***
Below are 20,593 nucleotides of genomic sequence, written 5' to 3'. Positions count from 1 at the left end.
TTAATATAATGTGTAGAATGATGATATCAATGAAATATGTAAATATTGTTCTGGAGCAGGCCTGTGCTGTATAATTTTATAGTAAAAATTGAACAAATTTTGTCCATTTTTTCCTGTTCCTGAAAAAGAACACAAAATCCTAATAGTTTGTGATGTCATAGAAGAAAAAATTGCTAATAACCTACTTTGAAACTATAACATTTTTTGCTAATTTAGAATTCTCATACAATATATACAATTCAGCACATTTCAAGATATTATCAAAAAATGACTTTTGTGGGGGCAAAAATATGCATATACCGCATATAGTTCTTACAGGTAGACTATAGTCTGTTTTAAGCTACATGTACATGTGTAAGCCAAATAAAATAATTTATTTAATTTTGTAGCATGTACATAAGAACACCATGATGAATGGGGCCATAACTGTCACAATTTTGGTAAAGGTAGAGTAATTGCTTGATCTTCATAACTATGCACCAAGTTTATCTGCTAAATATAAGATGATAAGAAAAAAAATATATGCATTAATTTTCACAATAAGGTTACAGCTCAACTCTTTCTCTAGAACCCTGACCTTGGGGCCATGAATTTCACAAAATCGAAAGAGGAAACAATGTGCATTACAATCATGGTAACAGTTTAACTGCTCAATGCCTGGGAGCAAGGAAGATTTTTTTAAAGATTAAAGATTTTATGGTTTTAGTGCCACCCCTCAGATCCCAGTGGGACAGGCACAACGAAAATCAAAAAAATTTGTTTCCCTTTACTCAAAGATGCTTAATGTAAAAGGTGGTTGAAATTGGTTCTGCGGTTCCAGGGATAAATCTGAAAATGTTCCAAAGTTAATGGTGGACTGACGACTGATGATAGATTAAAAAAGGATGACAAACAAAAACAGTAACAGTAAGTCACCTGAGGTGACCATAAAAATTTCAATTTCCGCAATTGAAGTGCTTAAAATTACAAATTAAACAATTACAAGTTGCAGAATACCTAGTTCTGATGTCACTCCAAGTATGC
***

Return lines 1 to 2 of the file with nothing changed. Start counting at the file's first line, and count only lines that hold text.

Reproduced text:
Below are 20,593 nucleotides of genomic sequence, written 5' to 3'. Positions count from 1 at the left end.
TTAATATAATGTGTAGAATGATGATATCAATGAAATATGTAAATATTGTTCTGGAGCAGGCCTGTGCTGTATAATTTTATAGTAAAAATTGAACAAATTTTGTCCATTTTTTCCTGTTCCTGAAAAAGAACACAAAATCCTAATAGTTTGTGATGTCATAGAAGAAAAAATTGCTAATAACCTACTTTGAAACTATAACATTTTTTGCTAATTTAGAATTCTCATACAATATATACAATTCAGCACATTTCAAGATATTATCAAAAAATGACTTTTGTGGGGGCAAAAATATGCATATACCGCATATAGTTCTTACAGGTAGACTATAGTCTGTTTTAAGCTACATGTACATGTGTAAGCCAAATAAAATAATTTATTTAATTTTGTAGCATGTACATAAGAACACCATGATGAATGGGGCCATAACTGTCACAATTTTGGTAAAGGTAGAGTAATTGCTTGATCTTCATAACTATGCACCAAGTTTATCTGCTAAATATAAGATGATAAGAAAAAAAATATATGCATTAATTTTCACAATAAGGTTACAGCTCAACTCTTTCTCTAGAACCCTGACCTTGGGGCCATGAATTTCACAAAATCGAAAGAGGAAACAATGTGCATTACAATCATGGTAACAGTTTAACTGCTCAATGCCTGGGAGCAAGGAAGATTTTTTTAAAGATTAAAGATTTTATGGTTTTAGTGCCACCCCTCAGATCCCAGTGGGACAGGCACAACGAAAATCAAAAAAATTTGTTTCCCTTTACTCAAAGATGCTTAATGTAAAAGGTGGTTGAAATTGGTTCTGCGGTTCCAGGGATAAATCTGAAAATGTTCCAAAGTTAATGGTGGACTGACGACTGATGATAGATTAAAAAAGGATGACAAACAAAAACAGTAACAGTAAGTCACCTGAGGTGACCATAAAAATTTCAATTTCCGCAATTGAAGTGCTTAAAATTACAAATTAAACAATTACAAGTTGCAGAATACCTAGTTCTGATGTCACTCCAAGTATGC